Round Robin Bar
Back in the early 1800s, on the site of the current Willard InterContinental Hotel, Sen. Henry Clay had a forceful discussion with British naval hero and author Capt. Frederick Marryat about the proper way to mix a mint julep. Marryat thought you could use rum or brandy with the mint. Clay, a son of Kentucky's bourbon country, disagreed. He provided Marryat with this recipe, taken from his diary, which is now deemed the definitive formula:
"The mint leaves fresh and tender, should be pressed against the goblet with the back of a silver spoon. Only bruise the leaves gently and then remove them from the goblet. Half fill with cracked ice. Mellow bourbon, aged in oaken barrels, is poured from the jigger and allowed to slide slowly through the cracked ice. In another receptacle, granulated sugar is slowly mixed with chilled limestone water to make a silvery mixture as smooth as some rare Egyptian oil, then poured on top of the ice. While beads of moisture gather on the burnished exterior of the silver goblet, garnish the brim of the goblet with choicest sprigs of mint."
That's how they still make their mint juleps at the Willard's famous Round Robin bar, using Makers Mark bourbon (which is sweet and aged in oak barrels) to complement the tangy mint leaves, as well as fresh branch water. The ties to Kentucky run deep here. On Derby Day, the bartenders at the Round Robin probably make more juleps than anyone this side of Churchill Downs. There's also a very proper Southern party, with prizes for "Most Beautiful Bonnet" and "Most Bodacious Bow Tie." And, of course, everyone sings "My Old Kentucky Home."
The other 364 days of the year, the rich, round mahogany bar dispenses gin rickeys, sidecars, Negronis, martinis and other carefully prepared cocktails to politicians, lobbyists, office workers and those who wander through the hotel's beaux-arts lobby to soak up the clubby, tradition-heavy atmosphere.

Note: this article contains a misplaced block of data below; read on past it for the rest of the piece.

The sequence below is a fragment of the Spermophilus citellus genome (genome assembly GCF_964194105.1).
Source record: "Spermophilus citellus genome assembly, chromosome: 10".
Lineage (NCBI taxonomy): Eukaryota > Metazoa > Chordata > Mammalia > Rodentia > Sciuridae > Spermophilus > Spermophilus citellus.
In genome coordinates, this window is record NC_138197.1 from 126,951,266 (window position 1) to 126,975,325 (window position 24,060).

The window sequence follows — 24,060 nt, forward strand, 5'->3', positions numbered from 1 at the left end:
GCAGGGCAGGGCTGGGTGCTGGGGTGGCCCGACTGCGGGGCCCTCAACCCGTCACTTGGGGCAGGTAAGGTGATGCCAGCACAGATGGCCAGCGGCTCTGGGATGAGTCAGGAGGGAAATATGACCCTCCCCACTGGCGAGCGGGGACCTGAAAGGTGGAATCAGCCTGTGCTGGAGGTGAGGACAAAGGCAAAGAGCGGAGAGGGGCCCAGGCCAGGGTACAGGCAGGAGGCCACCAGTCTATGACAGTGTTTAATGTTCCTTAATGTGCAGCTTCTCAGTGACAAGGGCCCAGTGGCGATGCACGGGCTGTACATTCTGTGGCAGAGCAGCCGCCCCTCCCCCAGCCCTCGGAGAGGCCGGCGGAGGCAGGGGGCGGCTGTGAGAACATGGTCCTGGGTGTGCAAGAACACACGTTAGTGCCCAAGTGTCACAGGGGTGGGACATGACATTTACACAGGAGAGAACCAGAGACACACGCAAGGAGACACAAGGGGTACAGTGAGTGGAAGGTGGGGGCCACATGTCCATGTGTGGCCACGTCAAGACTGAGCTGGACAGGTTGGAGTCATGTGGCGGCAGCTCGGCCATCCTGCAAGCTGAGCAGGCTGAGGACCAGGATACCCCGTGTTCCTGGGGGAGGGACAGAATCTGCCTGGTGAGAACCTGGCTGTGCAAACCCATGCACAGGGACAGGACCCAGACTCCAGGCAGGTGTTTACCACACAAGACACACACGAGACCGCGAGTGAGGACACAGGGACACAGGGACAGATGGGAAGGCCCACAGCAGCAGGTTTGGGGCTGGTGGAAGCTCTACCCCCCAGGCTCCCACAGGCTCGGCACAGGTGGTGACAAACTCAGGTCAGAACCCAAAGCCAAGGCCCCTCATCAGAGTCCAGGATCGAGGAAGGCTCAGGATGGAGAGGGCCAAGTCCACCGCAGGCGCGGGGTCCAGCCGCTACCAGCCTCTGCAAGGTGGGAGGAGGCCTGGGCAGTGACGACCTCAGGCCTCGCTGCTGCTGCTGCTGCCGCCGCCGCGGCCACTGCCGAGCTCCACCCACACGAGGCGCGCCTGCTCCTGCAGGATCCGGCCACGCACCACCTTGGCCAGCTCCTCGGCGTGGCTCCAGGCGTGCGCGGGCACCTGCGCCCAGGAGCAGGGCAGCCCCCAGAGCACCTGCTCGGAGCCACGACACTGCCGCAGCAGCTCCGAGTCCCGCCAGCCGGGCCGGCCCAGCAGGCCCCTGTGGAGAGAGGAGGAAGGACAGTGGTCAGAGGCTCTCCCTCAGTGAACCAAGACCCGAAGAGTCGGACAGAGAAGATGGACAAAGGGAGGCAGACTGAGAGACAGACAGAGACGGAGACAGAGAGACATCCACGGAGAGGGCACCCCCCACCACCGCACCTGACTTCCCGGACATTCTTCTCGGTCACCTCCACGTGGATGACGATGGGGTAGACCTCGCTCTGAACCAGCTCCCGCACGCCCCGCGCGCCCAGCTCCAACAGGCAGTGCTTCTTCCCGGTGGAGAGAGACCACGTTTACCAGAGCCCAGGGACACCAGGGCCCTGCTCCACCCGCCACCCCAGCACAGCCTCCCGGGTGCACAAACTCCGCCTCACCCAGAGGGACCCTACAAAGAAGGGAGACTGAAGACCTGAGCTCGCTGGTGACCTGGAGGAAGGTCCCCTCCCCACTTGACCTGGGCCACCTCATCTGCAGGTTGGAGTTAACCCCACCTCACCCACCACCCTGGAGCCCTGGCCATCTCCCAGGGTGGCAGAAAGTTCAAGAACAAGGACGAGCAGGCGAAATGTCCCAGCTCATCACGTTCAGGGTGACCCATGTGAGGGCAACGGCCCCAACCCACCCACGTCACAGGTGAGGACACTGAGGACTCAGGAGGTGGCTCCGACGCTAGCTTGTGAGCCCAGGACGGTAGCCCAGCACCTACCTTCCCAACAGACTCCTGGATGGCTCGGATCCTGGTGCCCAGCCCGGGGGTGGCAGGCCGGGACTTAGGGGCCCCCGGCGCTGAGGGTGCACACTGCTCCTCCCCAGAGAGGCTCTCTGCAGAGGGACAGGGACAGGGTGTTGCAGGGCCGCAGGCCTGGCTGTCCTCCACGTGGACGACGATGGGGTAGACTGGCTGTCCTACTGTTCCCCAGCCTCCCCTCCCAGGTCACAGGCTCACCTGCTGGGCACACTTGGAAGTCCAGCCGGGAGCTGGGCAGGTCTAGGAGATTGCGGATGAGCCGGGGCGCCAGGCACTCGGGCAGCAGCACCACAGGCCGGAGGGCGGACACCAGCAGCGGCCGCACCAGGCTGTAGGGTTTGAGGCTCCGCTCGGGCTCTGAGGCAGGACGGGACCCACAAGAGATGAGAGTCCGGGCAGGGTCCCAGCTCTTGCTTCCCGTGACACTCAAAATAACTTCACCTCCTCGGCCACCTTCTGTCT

-- Fritz Hahn (October 2002)
The Scotch Bar
Jim Hewes has been behind the bar at the Willard's Round Robin Bar for 23 years, serving as chief mixologist and cocktail historian. But now he has taken his interest in Scotch to a new level, opening a bar-within-a-bar a few steps from the Round Robin.
The Scotch Bar features more than 130 Scotches, Hewes says, including many that aren't on the menu. All are available in quarter-ounce and one-ounce pours; a quarter-ounce is basically a taste, though you might be able to make it last for a few small sips. There are flights such as the Highland Fling, which Hewes groups by age as well as region, so you can see the difference between, say, a 13-year-old Mortlach and a 13-year-old Tomatin, which are both classified as Highland whiskys but have tastes that are far apart. (The Scottish shortbread cookies served with the flight are excellent palate cleansers.)
It's best, though, to let Hewes be your guide, and even when the bar is busy, he's an attentive and helpful host. Tell him what flavors you're looking for (light and delicate or huge and peaty) and let him choose a few. The point is education and sampling, and the prices probably won't break the bank; quarter-ounce tastes range from $3 to more than $20, while ounces start at about $10 and can go above $120. Once you've found something you like, Hewes says, it's far more economical to order ounces; a whisky may cost $4 per taste but $12 per ounce. You do the math.
The Scotch Bar is tiny compared with the rest of the Red Robin: only four bar stools, a pair of four-seat tables and four tables for two. It pays to arrive early or to visit on a Wednesday or Thursday, when you can get the most attention.
My only complaint (after the first visit) is that the Scotch Bar isn't clearly marked. To find it, make a left at the entrance to the Round Robin and go up the stairs, instead of turning right into the main bar.
-- Fritz Hahn (May 8, 2009)